An unforgettable journey through the through the former Soviet Republics, by a prizewinning author of international reportage
Erika Fatland takes the reader on a journey that is unknown to even the most seasoned globetrotter. The five former Soviet Republics' Kazakhstan, Kyrgyzstan, Tajikistan, Turkmenistan and Uzbekistan all became independent when the Soviet Union fell apart in 1991. How have these countries developed since then?
In the Kyrgyzstani villages Erika Fatland meets victims of the widely known tradition of bride snatching; she visits the huge and desolate Polygon in Kazakhstan where the Soviet Union tested explosions of nuclear bombs; she meets Chinese shrimp gatherers on the banks of the dried out Aral Sea and she witnesses the fall of a dictator. She travels incognito through Turkmenistan, a country that is closed to journalists. She meets exhausted human rights activists in Kazakhstan, survivors from the massacre in Osh in 2010, German Menonites that found paradise on the Kyrgyzstani plains 200 years ago. During her travels, she observes how ancient customs clash with gas production and she witnesses the underlying conflicts between ethnic Russians and the majority in a country that is slowly building its future in Nationalist colours.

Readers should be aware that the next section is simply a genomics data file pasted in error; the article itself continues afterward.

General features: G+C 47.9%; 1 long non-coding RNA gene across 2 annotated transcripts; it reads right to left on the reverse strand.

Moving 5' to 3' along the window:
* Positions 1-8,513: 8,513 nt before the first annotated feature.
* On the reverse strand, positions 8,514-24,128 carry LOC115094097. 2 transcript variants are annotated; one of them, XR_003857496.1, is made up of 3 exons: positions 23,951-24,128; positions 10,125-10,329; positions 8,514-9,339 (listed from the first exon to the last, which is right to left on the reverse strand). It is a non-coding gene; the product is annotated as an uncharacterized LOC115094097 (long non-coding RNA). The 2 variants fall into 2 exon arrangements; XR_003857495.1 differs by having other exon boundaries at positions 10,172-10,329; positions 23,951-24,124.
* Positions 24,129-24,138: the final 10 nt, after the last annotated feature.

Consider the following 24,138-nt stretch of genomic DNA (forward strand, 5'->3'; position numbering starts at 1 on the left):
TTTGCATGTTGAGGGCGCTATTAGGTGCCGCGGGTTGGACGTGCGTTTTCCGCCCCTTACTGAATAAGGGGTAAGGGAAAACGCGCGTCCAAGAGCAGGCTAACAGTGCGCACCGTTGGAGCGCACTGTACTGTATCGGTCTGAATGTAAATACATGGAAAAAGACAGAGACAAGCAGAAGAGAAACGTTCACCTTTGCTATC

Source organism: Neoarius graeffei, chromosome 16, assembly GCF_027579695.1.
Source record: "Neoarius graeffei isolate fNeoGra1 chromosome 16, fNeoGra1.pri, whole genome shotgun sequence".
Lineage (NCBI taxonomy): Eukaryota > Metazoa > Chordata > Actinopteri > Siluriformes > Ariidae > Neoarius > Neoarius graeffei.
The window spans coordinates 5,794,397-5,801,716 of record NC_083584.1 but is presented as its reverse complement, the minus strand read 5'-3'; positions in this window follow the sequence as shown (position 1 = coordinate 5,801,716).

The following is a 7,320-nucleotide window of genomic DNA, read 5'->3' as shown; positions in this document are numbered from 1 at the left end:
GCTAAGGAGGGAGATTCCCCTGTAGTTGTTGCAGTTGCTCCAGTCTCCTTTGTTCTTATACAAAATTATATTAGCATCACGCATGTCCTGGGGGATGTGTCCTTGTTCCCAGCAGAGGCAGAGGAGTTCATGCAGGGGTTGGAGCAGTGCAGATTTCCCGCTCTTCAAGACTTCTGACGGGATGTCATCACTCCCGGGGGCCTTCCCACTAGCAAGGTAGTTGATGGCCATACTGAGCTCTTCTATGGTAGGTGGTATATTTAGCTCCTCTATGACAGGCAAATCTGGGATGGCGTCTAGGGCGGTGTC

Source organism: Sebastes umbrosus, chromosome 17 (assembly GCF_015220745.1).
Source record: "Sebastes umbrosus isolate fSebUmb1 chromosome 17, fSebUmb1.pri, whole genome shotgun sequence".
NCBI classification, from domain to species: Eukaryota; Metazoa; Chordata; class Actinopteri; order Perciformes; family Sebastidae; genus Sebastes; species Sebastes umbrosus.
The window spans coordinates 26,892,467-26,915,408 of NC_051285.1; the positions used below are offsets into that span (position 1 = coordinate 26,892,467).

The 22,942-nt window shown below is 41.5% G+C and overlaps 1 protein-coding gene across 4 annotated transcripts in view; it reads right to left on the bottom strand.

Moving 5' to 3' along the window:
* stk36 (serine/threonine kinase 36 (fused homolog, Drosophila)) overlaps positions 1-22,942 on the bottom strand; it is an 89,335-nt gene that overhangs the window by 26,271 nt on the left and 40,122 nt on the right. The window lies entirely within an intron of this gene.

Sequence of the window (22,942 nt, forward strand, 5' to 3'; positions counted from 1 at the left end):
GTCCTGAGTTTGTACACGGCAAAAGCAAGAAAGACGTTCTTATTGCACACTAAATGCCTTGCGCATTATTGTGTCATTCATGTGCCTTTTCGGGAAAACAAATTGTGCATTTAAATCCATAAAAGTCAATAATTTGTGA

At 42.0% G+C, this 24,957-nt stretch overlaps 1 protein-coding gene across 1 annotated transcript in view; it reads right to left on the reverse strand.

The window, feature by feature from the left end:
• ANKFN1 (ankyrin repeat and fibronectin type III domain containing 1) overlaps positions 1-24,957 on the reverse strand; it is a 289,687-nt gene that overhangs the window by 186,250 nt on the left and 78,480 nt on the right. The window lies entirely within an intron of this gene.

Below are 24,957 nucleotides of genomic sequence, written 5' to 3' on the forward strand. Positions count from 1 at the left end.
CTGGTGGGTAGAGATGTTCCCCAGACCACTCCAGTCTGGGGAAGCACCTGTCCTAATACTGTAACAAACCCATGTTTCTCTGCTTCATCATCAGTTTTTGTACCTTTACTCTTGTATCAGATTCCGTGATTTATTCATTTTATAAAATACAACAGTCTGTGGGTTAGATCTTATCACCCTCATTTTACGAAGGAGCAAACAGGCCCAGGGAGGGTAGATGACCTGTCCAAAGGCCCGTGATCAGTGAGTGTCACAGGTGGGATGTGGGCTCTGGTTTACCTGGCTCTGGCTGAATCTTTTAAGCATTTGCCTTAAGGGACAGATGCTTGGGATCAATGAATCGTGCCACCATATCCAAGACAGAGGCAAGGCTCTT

In these countries, that used to be the furthest border of the Soviet Union, life follows another pace of time. Amidst the treasures of Samarkand and the bleakness of Soviet architecture, Erika Fatland moves with her openness towards the people and the landscapes around her. A rare and unforgettable travelogue.
Translated from the Norwegian by Kari Dickson
With her acute journalistic eye, clarity of style and not least a solid background in social anthropology, Erika Fatland has given us a number of astute books on complicated subjects. When this ability is combined with courage and a sense of adventure, the result is impressive - Aftenposten
Even if you're not currently planning a trip to Central Asia, this book will change your mind - Klassekampen
A road trip dotted with curious incidents, thought-provoking observations and absurd stories, from culinary disasters to snapshots of everyday life under a dictatorship. A fine mingling of facts and the observations of a true travel writer - Reiselyst Magazine
Fatland really knows her subject and writes with conviction. After her thoughtful writing on Beslan and the massacre on Utoya, there was every reason to have huge expectations. They have been more than fulfilled. - Dagbladet
Erika Fatland was born in 1983 and studied Social Anthropology at the University of Oslo. Her 2011 book, The Village of Angels, was an in situ report on the Beslan terror attacks of 2004 and she is also the author of The Year Without Summer, describing the harrowing year that followed the massacre on Utoya in 2011. She speaks eight languages and lives in Oslo with her husband.